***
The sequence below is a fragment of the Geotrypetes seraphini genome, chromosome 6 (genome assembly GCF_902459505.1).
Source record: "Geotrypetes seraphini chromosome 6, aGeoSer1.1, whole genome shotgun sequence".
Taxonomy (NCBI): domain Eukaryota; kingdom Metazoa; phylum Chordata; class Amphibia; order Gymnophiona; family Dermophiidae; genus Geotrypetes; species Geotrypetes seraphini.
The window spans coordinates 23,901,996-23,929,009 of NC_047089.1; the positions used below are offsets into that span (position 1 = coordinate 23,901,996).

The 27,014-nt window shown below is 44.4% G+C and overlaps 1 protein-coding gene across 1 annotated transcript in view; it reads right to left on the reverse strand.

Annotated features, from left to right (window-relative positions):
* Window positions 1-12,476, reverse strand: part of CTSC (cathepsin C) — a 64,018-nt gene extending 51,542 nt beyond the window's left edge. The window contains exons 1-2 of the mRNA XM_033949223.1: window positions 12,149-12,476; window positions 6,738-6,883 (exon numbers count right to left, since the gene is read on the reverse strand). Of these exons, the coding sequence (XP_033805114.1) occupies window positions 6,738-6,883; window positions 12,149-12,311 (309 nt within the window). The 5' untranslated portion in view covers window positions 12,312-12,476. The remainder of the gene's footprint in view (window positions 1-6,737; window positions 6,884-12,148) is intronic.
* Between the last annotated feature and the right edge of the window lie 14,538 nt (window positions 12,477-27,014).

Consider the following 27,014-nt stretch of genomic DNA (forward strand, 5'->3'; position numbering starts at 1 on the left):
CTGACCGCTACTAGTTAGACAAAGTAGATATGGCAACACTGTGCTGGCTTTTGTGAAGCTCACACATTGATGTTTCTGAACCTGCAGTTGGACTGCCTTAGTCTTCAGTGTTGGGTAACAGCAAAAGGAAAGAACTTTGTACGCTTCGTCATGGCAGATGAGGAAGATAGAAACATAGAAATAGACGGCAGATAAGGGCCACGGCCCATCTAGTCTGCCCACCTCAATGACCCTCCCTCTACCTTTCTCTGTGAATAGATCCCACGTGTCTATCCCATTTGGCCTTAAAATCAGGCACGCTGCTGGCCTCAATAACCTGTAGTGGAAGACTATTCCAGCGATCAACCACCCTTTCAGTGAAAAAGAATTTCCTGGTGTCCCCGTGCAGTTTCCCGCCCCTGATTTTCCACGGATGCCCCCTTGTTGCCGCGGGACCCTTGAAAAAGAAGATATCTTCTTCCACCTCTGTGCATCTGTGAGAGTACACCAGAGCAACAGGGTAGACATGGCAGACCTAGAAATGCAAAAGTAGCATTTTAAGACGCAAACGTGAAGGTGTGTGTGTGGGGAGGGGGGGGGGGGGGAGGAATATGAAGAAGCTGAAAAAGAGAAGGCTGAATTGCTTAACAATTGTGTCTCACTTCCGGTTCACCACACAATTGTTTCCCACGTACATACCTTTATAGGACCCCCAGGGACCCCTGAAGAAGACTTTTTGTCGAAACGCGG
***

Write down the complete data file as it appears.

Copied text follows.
The sequence below is a fragment of the Geotrypetes seraphini genome, chromosome 6 (genome assembly GCF_902459505.1).
Source record: "Geotrypetes seraphini chromosome 6, aGeoSer1.1, whole genome shotgun sequence".
Taxonomy (NCBI): domain Eukaryota; kingdom Metazoa; phylum Chordata; class Amphibia; order Gymnophiona; family Dermophiidae; genus Geotrypetes; species Geotrypetes seraphini.
The window spans coordinates 23,901,996-23,929,009 of NC_047089.1; the positions used below are offsets into that span (position 1 = coordinate 23,901,996).

The 27,014-nt window shown below is 44.4% G+C and overlaps 1 protein-coding gene across 1 annotated transcript in view; it reads right to left on the reverse strand.

Annotated features, from left to right (window-relative positions):
* Window positions 1-12,476, reverse strand: part of CTSC (cathepsin C) — a 64,018-nt gene extending 51,542 nt beyond the window's left edge. The window contains exons 1-2 of the mRNA XM_033949223.1: window positions 12,149-12,476; window positions 6,738-6,883 (exon numbers count right to left, since the gene is read on the reverse strand). Of these exons, the coding sequence (XP_033805114.1) occupies window positions 6,738-6,883; window positions 12,149-12,311 (309 nt within the window). The 5' untranslated portion in view covers window positions 12,312-12,476. The remainder of the gene's footprint in view (window positions 1-6,737; window positions 6,884-12,148) is intronic.
* Between the last annotated feature and the right edge of the window lie 14,538 nt (window positions 12,477-27,014).

Consider the following 27,014-nt stretch of genomic DNA (forward strand, 5'->3'; position numbering starts at 1 on the left):
CTGACCGCTACTAGTTAGACAAAGTAGATATGGCAACACTGTGCTGGCTTTTGTGAAGCTCACACATTGATGTTTCTGAACCTGCAGTTGGACTGCCTTAGTCTTCAGTGTTGGGTAACAGCAAAAGGAAAGAACTTTGTACGCTTCGTCATGGCAGATGAGGAAGATAGAAACATAGAAATAGACGGCAGATAAGGGCCACGGCCCATCTAGTCTGCCCACCTCAATGACCCTCCCTCTACCTTTCTCTGTGAATAGATCCCACGTGTCTATCCCATTTGGCCTTAAAATCAGGCACGCTGCTGGCCTCAATAACCTGTAGTGGAAGACTATTCCAGCGATCAACCACCCTTTCAGTGAAAAAGAATTTCCTGGTGTCCCCGTGCAGTTTCCCGCCCCTGATTTTCCACGGATGCCCCCTTGTTGCCGCGGGACCCTTGAAAAAGAAGATATCTTCTTCCACCTCTGTGCATCTGTGAGAGTACACCAGAGCAACAGGGTAGACATGGCAGACCTAGAAATGCAAAAGTAGCATTTTAAGACGCAAACGTGAAGGTGTGTGTGTGGGGAGGGGGGGGGGGGGGAGGAATATGAAGAAGCTGAAAAAGAGAAGGCTGAATTGCTTAACAATTGTGTCTCACTTCCGGTTCACCACACAATTGTTTCCCACGTACATACCTTTATAGGACCCCCAGGGACCCCTGAAGAAGACTTTTTGTCGAAACGCGG